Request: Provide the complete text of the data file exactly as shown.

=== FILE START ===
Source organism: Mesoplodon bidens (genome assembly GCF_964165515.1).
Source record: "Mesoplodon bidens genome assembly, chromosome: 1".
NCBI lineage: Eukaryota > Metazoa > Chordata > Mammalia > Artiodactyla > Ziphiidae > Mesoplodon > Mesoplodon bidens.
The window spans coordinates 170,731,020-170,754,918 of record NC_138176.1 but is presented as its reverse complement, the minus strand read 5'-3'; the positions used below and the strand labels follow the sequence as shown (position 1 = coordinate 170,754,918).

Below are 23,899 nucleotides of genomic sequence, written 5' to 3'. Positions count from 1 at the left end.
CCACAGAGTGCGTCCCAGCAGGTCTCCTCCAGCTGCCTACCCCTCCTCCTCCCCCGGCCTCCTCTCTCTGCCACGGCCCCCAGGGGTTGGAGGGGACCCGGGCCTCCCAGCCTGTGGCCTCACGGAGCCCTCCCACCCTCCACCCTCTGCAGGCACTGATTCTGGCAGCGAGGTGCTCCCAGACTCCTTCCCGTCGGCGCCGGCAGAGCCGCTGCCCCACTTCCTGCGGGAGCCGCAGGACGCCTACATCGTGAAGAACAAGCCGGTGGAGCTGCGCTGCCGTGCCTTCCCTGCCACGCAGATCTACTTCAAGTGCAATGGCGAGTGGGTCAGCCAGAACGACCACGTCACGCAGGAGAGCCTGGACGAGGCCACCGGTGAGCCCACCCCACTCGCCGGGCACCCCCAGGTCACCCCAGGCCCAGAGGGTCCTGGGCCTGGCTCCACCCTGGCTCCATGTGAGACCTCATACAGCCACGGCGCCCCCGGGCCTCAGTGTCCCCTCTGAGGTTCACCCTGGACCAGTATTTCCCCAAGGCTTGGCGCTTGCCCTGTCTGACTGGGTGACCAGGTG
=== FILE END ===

Source organism: Mesoplodon bidens (genome assembly GCF_964165515.1).
Source record: "Mesoplodon bidens genome assembly, chromosome: 1".
NCBI lineage: Eukaryota > Metazoa > Chordata > Mammalia > Artiodactyla > Ziphiidae > Mesoplodon > Mesoplodon bidens.
The window spans coordinates 170,731,020-170,754,918 of record NC_138176.1 but is presented as its reverse complement, the minus strand read 5'-3'; the positions used below and the strand labels follow the sequence as shown (position 1 = coordinate 170,754,918).

Below are 23,899 nucleotides of genomic sequence, written 5' to 3'. Positions count from 1 at the left end.
CCACAGAGTGCGTCCCAGCAGGTCTCCTCCAGCTGCCTACCCCTCCTCCTCCCCCGGCCTCCTCTCTCTGCCACGGCCCCCAGGGGTTGGAGGGGACCCGGGCCTCCCAGCCTGTGGCCTCACGGAGCCCTCCCACCCTCCACCCTCTGCAGGCACTGATTCTGGCAGCGAGGTGCTCCCAGACTCCTTCCCGTCGGCGCCGGCAGAGCCGCTGCCCCACTTCCTGCGGGAGCCGCAGGACGCCTACATCGTGAAGAACAAGCCGGTGGAGCTGCGCTGCCGTGCCTTCCCTGCCACGCAGATCTACTTCAAGTGCAATGGCGAGTGGGTCAGCCAGAACGACCACGTCACGCAGGAGAGCCTGGACGAGGCCACCGGTGAGCCCACCCCACTCGCCGGGCACCCCCAGGTCACCCCAGGCCCAGAGGGTCCTGGGCCTGGCTCCACCCTGGCTCCATGTGAGACCTCATACAGCCACGGCGCCCCCGGGCCTCAGTGTCCCCTCTGAGGTTCACCCTGGACCAGTATTTCCCCAAGGCTTGGCGCTTGCCCTGTCTGACTGGGTGACCAGGTG